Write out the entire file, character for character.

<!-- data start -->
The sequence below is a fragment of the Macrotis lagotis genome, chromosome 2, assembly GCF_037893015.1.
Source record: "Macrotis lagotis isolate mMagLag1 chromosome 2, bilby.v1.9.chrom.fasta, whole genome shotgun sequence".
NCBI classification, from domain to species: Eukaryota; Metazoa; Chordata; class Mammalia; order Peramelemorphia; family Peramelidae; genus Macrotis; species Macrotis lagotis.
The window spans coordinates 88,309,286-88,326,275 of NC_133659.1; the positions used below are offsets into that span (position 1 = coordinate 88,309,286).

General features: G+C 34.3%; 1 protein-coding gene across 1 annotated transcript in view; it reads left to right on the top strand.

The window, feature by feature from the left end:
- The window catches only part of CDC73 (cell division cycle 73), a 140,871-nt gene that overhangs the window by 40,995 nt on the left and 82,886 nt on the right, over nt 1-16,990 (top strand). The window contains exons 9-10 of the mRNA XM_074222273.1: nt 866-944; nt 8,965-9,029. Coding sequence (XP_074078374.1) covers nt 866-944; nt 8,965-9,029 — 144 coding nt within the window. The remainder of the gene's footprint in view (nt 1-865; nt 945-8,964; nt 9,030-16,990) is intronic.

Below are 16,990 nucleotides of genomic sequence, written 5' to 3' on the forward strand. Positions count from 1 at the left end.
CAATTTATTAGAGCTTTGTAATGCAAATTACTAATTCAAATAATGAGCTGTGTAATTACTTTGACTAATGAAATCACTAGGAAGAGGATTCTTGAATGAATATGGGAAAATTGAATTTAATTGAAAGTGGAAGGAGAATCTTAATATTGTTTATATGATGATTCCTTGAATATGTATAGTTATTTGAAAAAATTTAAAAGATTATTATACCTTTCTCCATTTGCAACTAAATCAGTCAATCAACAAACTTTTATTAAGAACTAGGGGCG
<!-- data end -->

The sequence below is a fragment of the Macrotis lagotis genome, chromosome 2, assembly GCF_037893015.1.
Source record: "Macrotis lagotis isolate mMagLag1 chromosome 2, bilby.v1.9.chrom.fasta, whole genome shotgun sequence".
NCBI classification, from domain to species: Eukaryota; Metazoa; Chordata; class Mammalia; order Peramelemorphia; family Peramelidae; genus Macrotis; species Macrotis lagotis.
The window spans coordinates 88,309,286-88,326,275 of NC_133659.1; the positions used below are offsets into that span (position 1 = coordinate 88,309,286).

General features: G+C 34.3%; 1 protein-coding gene across 1 annotated transcript in view; it reads left to right on the top strand.

The window, feature by feature from the left end:
- The window catches only part of CDC73 (cell division cycle 73), a 140,871-nt gene that overhangs the window by 40,995 nt on the left and 82,886 nt on the right, over nt 1-16,990 (top strand). The window contains exons 9-10 of the mRNA XM_074222273.1: nt 866-944; nt 8,965-9,029. Coding sequence (XP_074078374.1) covers nt 866-944; nt 8,965-9,029 — 144 coding nt within the window. The remainder of the gene's footprint in view (nt 1-865; nt 945-8,964; nt 9,030-16,990) is intronic.

Below are 16,990 nucleotides of genomic sequence, written 5' to 3' on the forward strand. Positions count from 1 at the left end.
CAATTTATTAGAGCTTTGTAATGCAAATTACTAATTCAAATAATGAGCTGTGTAATTACTTTGACTAATGAAATCACTAGGAAGAGGATTCTTGAATGAATATGGGAAAATTGAATTTAATTGAAAGTGGAAGGAGAATCTTAATATTGTTTATATGATGATTCCTTGAATATGTATAGTTATTTGAAAAAATTTAAAAGATTATTATACCTTTCTCCATTTGCAACTAAATCAGTCAATCAACAAACTTTTATTAAGAACTAGGGGCG